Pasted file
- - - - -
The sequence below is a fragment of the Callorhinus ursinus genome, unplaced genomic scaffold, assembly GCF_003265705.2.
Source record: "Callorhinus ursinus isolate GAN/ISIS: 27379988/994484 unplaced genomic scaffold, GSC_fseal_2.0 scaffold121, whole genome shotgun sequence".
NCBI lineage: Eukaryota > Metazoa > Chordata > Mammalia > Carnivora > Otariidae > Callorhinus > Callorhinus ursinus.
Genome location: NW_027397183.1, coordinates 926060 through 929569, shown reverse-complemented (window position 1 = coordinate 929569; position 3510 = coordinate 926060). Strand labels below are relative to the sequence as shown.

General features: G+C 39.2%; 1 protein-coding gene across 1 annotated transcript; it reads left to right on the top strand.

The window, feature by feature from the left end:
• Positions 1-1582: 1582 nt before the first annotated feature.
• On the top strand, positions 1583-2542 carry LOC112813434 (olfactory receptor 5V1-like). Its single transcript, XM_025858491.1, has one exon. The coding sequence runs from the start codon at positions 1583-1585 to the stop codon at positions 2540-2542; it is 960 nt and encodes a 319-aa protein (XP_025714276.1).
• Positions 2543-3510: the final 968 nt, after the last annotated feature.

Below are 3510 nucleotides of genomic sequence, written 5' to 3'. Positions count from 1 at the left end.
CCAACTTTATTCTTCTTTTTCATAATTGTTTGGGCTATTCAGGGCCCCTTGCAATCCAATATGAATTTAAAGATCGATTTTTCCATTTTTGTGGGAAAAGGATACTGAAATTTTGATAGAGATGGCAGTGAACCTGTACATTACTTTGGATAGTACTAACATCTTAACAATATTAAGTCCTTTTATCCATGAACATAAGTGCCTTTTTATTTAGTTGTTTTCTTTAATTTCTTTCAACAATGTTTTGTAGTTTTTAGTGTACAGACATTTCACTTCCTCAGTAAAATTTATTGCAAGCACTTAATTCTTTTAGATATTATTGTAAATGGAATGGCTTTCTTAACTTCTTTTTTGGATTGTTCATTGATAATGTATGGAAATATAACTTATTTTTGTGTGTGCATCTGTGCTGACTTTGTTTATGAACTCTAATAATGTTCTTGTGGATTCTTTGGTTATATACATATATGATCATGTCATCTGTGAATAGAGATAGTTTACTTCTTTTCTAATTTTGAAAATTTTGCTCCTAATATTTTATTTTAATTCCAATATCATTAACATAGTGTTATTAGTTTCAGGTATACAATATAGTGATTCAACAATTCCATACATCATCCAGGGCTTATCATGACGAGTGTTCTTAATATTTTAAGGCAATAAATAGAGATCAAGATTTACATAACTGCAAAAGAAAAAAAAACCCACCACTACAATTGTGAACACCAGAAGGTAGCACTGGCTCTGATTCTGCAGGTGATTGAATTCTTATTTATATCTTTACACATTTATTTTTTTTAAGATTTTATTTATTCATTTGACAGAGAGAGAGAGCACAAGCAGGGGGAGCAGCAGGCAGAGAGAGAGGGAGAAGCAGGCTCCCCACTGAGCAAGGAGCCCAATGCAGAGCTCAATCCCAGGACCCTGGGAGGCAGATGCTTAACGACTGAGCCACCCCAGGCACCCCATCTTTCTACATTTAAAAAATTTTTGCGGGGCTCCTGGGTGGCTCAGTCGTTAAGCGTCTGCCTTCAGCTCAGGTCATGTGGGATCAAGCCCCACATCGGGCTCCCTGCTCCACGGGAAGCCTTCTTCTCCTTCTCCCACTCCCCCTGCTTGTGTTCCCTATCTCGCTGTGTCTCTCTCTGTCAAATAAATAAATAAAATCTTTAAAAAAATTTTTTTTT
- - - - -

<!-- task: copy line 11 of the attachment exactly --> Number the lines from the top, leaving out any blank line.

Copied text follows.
CCAACTTTATTCTTCTTTTTCATAATTGTTTGGGCTATTCAGGGCCCCTTGCAATCCAATATGAATTTAAAGATCGATTTTTCCATTTTTGTGGGAAAAGGATACTGAAATTTTGATAGAGATGGCAGTGAACCTGTACATTACTTTGGATAGTACTAACATCTTAACAATATTAAGTCCTTTTATCCATGAACATAAGTGCCTTTTTATTTAGTTGTTTTCTTTAATTTCTTTCAACAATGTTTTGTAGTTTTTAGTGTACAGACATTTCACTTCCTCAGTAAAATTTATTGCAAGCACTTAATTCTTTTAGATATTATTGTAAATGGAATGGCTTTCTTAACTTCTTTTTTGGATTGTTCATTGATAATGTATGGAAATATAACTTATTTTTGTGTGTGCATCTGTGCTGACTTTGTTTATGAACTCTAATAATGTTCTTGTGGATTCTTTGGTTATATACATATATGATCATGTCATCTGTGAATAGAGATAGTTTACTTCTTTTCTAATTTTGAAAATTTTGCTCCTAATATTTTATTTTAATTCCAATATCATTAACATAGTGTTATTAGTTTCAGGTATACAATATAGTGATTCAACAATTCCATACATCATCCAGGGCTTATCATGACGAGTGTTCTTAATATTTTAAGGCAATAAATAGAGATCAAGATTTACATAACTGCAAAAGAAAAAAAAACCCACCACTACAATTGTGAACACCAGAAGGTAGCACTGGCTCTGATTCTGCAGGTGATTGAATTCTTATTTATATCTTTACACATTTATTTTTTTTAAGATTTTATTTATTCATTTGACAGAGAGAGAGAGCACAAGCAGGGGGAGCAGCAGGCAGAGAGAGAGGGAGAAGCAGGCTCCCCACTGAGCAAGGAGCCCAATGCAGAGCTCAATCCCAGGACCCTGGGAGGCAGATGCTTAACGACTGAGCCACCCCAGGCACCCCATCTTTCTACATTTAAAAAATTTTTGCGGGGCTCCTGGGTGGCTCAGTCGTTAAGCGTCTGCCTTCAGCTCAGGTCATGTGGGATCAAGCCCCACATCGGGCTCCCTGCTCCACGGGAAGCCTTCTTCTCCTTCTCCCACTCCCCCTGCTTGTGTTCCCTATCTCGCTGTGTCTCTCTCTGTCAAATAAATAAATAAAATCTTTAAAAAAATTTTTTTTT